Cancer pathology and leukemia
Normally there is DNA or cellular blue prints that govern a cell’s life including its growth, maturity, multiplication and eventual death. When the DNA is mutated, cells often grow and divide uncontrollably. This leads to formation of tumors and eventually cancer.
The cells grow with the nutrients essential for the organism and also grow to press upon the space of other organs. Tumors may be benign when they multiply but rarely spread to other organs or may me more aggressive when they spread to other organs.
Leukemia is the cancer of the cells within the bone marrow and those in blood. Here the stem cells of the bone marrow that produce cells of the blood including red blood cells, white blood cells or platelets, multiply uncontrollably. Specific series of these cells multiply and this leads to a deficiency of other cellular lines.
Types of leukemia
Leukemias may be acute or chronic depending on their progression. Acute leukemias progress rapidly and chronic leukemias progress slowly.
If the cancerous change takes place in a type of marrow cell that forms lymphocytes, the leukemia is called lymphocytic, lymphoid (or lymphoblastic) and if the change takes place in a type of marrow cell that normally goes on to form red blood cells, some kinds of white blood cells and platelets, the leukemia is called myeloid type. Thus there are four major types of leukemia:-
The four main types of leukemia are further classified into subtypes based on features of cells. Knowing the subtype of leukemia helps plan the treatment and assesses the possible outcome of the disease.
Pathogenesis of CML
CML is caused by change or a mutation in the DNA of a single cell in the bone marrow. This mutation is acquired after birth and is not hereditary or inherited from parents.
Normally cells with a mutated DNA are killed off by the mechanism within the cell. Sometimes this programmed death of the damaged cell fails to occur and this results in crowding out of the normal cells.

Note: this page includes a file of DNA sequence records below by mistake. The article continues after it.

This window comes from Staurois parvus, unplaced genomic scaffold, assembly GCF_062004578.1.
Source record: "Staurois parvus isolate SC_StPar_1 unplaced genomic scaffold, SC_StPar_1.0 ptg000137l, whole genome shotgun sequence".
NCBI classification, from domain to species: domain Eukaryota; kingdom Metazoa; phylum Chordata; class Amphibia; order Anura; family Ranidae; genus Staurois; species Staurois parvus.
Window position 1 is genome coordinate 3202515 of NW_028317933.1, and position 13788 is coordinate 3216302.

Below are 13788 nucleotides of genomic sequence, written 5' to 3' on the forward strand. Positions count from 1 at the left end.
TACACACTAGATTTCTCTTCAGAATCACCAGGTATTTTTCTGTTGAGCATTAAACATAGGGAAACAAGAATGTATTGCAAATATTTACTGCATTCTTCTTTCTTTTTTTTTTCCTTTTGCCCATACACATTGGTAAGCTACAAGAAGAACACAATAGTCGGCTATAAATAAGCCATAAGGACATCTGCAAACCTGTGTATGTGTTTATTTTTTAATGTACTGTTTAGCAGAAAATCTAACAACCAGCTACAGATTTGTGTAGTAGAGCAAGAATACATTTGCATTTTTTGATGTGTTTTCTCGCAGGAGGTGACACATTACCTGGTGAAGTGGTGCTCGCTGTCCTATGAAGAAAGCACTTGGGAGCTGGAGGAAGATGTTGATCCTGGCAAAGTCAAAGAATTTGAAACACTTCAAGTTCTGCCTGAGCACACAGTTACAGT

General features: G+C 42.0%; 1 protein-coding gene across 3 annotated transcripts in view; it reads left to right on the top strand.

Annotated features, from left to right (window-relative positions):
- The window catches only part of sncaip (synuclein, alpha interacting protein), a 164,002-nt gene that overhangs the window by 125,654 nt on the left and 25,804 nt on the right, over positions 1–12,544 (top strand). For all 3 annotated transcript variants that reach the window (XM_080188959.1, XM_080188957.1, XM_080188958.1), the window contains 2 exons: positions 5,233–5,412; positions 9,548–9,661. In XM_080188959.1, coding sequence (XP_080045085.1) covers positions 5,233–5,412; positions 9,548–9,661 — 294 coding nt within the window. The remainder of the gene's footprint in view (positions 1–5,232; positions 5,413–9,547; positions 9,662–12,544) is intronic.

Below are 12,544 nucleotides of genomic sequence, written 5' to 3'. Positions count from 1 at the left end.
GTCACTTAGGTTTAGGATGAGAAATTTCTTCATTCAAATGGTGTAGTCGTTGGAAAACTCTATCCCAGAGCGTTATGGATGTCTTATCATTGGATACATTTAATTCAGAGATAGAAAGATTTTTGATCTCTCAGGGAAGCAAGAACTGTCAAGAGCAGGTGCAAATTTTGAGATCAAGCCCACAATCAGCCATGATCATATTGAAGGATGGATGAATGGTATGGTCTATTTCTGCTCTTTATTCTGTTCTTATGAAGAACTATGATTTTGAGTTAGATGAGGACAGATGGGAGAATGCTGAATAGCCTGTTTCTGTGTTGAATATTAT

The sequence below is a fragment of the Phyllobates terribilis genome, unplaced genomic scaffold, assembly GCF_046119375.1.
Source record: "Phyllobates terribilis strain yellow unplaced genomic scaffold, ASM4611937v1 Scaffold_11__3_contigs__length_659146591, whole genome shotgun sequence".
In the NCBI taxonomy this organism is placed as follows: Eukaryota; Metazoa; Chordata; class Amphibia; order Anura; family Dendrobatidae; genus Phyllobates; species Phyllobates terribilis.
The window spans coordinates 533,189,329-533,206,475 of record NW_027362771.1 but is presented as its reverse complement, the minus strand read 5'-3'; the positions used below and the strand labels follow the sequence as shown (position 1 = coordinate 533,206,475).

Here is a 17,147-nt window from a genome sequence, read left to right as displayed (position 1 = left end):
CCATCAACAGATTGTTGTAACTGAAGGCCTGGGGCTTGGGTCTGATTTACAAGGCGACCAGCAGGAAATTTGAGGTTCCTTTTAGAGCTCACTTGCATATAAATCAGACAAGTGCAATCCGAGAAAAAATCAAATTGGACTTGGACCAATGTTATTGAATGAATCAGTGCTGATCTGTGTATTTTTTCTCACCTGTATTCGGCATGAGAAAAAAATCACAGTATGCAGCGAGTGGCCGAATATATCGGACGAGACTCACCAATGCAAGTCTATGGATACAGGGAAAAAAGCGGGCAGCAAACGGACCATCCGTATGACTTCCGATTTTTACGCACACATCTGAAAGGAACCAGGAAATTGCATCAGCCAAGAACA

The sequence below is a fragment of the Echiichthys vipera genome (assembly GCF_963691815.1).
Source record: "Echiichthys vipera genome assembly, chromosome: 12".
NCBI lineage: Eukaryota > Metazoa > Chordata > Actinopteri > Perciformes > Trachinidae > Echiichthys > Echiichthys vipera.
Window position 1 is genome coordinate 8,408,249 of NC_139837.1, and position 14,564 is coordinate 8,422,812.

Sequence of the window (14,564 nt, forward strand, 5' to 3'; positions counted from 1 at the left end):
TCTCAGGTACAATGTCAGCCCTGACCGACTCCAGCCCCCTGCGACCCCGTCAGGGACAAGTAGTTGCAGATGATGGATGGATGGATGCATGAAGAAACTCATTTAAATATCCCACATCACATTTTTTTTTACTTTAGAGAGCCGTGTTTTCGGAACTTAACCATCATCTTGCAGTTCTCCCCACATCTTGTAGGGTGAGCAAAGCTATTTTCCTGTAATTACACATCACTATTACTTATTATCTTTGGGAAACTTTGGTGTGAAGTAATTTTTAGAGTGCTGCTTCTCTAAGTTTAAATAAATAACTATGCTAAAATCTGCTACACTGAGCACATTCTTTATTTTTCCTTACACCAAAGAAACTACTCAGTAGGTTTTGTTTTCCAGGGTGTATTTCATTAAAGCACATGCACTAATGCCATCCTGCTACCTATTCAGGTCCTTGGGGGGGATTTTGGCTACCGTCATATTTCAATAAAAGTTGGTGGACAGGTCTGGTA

There is an uncontrolled growth of CML cells in the marrow. The precursor cells of the red blood cells and platelets are usually not affected but those of white blood cells may be affected.
Normal cells have 23 pairs of chromosomes. These are thread-like structures in the nucleus of the cells that contain the DNA and genes.
There are 22 numbered pairs called autosomes and a pair of sex chromosomes (XX for a female and XY for a male) that makes up the 23rd pair.
CML was initially differentiated from other types of leukemia by the presence of a genetic abnormality of chromosome 22 in CML cells.
In 1960 researchers at the University of Pennsylvania School of Medicine in Philadelphia found that chromosome 22 in cells from patients with CML was shorter than the same chromosome in normal cells.
The shortened chromosome 22 was named the “Philadelphia chromosome” and is also called the “Ph chromosome.”
Thereafter it was found that the two chromosomes, number 9 and number 22 were abnormal because parts of these chromosomes actually switch places with each other.
A portion of chromosome 9 moves to the end of chromosome 22 and a portion of chromosome 22 moves to the end of chromosome 9. This process is called translocation. The translocation of chromosome 9 and chromosome 22 is found only in CML cells.
This gene is called BCR-ABL cancer causing gene. The broken part of the chromosome 9 leads to a mutation of a gene called “ABL”. ABL stands for Abelson, who first described this gene.
The break on chromosome 22 involves a gene called “BCR” that stands for breakpoint cluster region. The ABL gene moves to chromosome 22 and fuses with the remaining portion of the BCR gene. This results in a leukemia-causing fusion gene BCR-ABL gene.
This abnormal BCR-ABL gene produces an abnormal protein called “Bcr-Abl tyrosine kinase.” This BCR-ABL TK leads to the abnormal growth and survival of the cancer cells.
This protein BCR-ABL TK is the target of several therapies with tyrosine kinase inhibitors like Imatinib, Dasatinib and Nilotinib.